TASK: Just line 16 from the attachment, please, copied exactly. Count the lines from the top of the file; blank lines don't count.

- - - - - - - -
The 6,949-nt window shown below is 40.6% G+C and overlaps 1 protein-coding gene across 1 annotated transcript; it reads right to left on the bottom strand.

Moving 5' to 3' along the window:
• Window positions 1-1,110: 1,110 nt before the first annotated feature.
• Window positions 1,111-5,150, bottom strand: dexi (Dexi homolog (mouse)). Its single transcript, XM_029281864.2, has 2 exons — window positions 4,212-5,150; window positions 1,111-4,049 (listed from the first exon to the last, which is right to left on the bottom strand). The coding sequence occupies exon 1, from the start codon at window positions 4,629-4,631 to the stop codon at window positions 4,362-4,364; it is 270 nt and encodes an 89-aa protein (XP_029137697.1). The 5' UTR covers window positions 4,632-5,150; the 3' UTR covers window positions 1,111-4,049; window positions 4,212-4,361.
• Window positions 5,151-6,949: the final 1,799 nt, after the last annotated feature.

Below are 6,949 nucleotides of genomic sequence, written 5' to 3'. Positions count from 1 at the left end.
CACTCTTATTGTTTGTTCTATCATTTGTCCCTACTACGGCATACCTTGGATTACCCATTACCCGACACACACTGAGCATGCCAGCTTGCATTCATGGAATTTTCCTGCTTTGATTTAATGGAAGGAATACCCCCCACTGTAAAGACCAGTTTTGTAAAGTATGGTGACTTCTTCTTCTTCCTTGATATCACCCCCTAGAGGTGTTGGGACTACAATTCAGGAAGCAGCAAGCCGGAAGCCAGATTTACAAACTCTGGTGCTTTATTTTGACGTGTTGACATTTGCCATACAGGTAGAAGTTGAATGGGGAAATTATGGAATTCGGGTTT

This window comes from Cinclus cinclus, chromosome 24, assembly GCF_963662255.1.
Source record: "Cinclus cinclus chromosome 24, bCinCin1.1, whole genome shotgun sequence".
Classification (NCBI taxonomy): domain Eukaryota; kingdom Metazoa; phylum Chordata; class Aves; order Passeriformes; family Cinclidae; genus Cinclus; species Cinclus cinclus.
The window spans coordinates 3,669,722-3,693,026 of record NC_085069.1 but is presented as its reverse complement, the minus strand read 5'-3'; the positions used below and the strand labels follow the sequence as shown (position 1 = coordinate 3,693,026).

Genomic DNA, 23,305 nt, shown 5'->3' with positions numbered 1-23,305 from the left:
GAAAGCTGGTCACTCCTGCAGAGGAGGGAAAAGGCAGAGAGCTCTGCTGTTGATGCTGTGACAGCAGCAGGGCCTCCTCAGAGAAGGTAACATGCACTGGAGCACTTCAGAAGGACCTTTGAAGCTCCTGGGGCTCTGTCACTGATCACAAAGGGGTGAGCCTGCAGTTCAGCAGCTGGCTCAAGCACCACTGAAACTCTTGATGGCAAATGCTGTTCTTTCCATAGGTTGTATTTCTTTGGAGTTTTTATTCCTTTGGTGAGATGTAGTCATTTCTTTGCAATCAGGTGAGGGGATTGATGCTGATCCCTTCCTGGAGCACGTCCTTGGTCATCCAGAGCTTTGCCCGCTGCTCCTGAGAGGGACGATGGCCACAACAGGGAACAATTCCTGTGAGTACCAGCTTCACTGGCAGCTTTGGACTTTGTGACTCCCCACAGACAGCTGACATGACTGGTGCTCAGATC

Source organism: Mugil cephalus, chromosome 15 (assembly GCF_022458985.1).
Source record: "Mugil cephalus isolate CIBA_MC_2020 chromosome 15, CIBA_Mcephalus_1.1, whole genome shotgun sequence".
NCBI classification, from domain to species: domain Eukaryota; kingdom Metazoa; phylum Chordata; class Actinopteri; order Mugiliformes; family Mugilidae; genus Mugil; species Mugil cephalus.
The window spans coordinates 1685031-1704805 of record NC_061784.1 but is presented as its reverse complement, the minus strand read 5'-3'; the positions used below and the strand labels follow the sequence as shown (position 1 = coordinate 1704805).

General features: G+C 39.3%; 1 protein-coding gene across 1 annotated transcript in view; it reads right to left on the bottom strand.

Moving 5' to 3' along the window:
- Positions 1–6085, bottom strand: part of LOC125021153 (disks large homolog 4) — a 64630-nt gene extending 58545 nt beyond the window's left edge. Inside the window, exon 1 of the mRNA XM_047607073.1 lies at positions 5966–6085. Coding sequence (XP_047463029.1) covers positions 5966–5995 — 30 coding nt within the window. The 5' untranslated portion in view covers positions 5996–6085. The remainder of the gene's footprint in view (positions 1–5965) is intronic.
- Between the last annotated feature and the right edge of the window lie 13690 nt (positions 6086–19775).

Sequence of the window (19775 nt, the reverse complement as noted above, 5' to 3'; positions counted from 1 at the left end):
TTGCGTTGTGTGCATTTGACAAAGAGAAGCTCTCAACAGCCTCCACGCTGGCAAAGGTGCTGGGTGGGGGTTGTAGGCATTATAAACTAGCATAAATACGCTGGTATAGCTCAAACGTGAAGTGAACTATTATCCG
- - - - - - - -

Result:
NCBI classification, from domain to species: domain Eukaryota; kingdom Metazoa; phylum Chordata; class Actinopteri; order Mugiliformes; family Mugilidae; genus Mugil; species Mugil cephalus.